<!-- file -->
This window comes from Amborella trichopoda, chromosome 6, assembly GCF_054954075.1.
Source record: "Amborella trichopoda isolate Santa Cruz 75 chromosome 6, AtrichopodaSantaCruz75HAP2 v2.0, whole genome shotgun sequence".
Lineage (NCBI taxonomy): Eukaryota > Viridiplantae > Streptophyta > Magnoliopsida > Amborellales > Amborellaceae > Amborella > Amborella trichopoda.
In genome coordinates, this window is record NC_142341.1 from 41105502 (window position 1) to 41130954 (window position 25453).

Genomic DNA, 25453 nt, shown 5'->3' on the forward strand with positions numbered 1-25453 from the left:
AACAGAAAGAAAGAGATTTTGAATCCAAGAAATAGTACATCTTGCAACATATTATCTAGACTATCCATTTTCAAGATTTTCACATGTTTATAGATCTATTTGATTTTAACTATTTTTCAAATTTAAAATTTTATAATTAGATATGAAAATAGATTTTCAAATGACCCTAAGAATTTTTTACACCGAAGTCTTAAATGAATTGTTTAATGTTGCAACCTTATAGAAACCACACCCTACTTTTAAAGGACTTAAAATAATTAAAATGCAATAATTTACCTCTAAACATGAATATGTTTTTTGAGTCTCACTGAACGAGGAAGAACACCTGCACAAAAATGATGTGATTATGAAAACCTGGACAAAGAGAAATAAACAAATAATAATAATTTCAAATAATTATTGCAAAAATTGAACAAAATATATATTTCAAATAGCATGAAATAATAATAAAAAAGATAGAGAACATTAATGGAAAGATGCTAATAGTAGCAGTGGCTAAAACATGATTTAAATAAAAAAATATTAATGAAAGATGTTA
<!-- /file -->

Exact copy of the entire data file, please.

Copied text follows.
This window comes from Amborella trichopoda, chromosome 6, assembly GCF_054954075.1.
Source record: "Amborella trichopoda isolate Santa Cruz 75 chromosome 6, AtrichopodaSantaCruz75HAP2 v2.0, whole genome shotgun sequence".
Lineage (NCBI taxonomy): Eukaryota > Viridiplantae > Streptophyta > Magnoliopsida > Amborellales > Amborellaceae > Amborella > Amborella trichopoda.
In genome coordinates, this window is record NC_142341.1 from 41105502 (window position 1) to 41130954 (window position 25453).

Genomic DNA, 25453 nt, shown 5'->3' on the forward strand with positions numbered 1-25453 from the left:
AACAGAAAGAAAGAGATTTTGAATCCAAGAAATAGTACATCTTGCAACATATTATCTAGACTATCCATTTTCAAGATTTTCACATGTTTATAGATCTATTTGATTTTAACTATTTTTCAAATTTAAAATTTTATAATTAGATATGAAAATAGATTTTCAAATGACCCTAAGAATTTTTTACACCGAAGTCTTAAATGAATTGTTTAATGTTGCAACCTTATAGAAACCACACCCTACTTTTAAAGGACTTAAAATAATTAAAATGCAATAATTTACCTCTAAACATGAATATGTTTTTTGAGTCTCACTGAACGAGGAAGAACACCTGCACAAAAATGATGTGATTATGAAAACCTGGACAAAGAGAAATAAACAAATAATAATAATTTCAAATAATTATTGCAAAAATTGAACAAAATATATATTTCAAATAGCATGAAATAATAATAAAAAAGATAGAGAACATTAATGGAAAGATGCTAATAGTAGCAGTGGCTAAAACATGATTTAAATAAAAAAATATTAATGAAAGATGTTA